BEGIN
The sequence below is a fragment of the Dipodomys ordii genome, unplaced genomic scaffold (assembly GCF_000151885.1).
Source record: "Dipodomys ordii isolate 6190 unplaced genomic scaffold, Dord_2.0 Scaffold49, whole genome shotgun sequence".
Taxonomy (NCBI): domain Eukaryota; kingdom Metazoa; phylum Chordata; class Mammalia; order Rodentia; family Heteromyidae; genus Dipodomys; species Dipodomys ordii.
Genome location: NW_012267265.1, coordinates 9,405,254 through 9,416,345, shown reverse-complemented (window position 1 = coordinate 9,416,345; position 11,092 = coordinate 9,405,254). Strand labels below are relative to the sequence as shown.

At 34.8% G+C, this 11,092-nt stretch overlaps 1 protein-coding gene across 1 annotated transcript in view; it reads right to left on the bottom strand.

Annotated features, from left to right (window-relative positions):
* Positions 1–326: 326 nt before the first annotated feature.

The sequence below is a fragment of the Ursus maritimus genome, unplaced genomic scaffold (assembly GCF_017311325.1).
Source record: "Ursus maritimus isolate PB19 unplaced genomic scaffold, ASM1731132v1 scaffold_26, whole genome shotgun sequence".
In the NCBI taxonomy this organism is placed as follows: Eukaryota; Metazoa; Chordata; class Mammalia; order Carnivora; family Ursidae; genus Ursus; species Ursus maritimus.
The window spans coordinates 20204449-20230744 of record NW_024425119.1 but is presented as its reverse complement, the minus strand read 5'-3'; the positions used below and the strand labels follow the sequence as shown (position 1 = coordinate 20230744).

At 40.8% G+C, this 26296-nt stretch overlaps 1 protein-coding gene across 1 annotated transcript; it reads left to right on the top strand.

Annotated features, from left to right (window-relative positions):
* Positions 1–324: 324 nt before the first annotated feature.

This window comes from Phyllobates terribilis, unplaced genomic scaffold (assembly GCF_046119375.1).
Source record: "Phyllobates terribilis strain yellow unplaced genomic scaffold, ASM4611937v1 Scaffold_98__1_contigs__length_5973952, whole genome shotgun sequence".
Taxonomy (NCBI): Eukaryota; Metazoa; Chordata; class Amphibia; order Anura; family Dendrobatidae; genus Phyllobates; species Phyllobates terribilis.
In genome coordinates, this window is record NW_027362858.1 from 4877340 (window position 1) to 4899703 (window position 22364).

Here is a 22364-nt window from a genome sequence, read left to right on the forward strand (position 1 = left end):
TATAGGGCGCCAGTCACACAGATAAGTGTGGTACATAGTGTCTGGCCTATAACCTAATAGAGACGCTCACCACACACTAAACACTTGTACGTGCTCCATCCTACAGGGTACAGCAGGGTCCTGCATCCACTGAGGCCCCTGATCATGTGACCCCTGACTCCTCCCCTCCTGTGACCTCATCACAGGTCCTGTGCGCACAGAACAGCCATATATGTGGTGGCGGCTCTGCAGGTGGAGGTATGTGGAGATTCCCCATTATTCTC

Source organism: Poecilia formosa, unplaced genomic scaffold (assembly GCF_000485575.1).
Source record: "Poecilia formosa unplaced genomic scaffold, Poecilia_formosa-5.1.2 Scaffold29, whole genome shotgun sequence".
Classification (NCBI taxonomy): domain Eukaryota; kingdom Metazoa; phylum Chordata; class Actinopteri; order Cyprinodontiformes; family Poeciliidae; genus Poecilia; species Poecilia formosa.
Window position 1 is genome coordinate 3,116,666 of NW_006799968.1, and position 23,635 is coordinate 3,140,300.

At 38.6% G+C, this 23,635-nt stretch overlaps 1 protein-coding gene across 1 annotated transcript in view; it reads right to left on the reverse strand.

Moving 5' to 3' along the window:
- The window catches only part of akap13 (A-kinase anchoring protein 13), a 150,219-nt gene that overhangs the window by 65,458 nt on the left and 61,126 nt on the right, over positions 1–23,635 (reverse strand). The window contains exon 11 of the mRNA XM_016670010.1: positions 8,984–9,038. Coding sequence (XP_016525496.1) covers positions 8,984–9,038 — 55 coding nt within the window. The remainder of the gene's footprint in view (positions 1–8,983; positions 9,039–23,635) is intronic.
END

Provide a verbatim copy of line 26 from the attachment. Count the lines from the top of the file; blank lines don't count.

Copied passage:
Moving 5' to 3' along the window: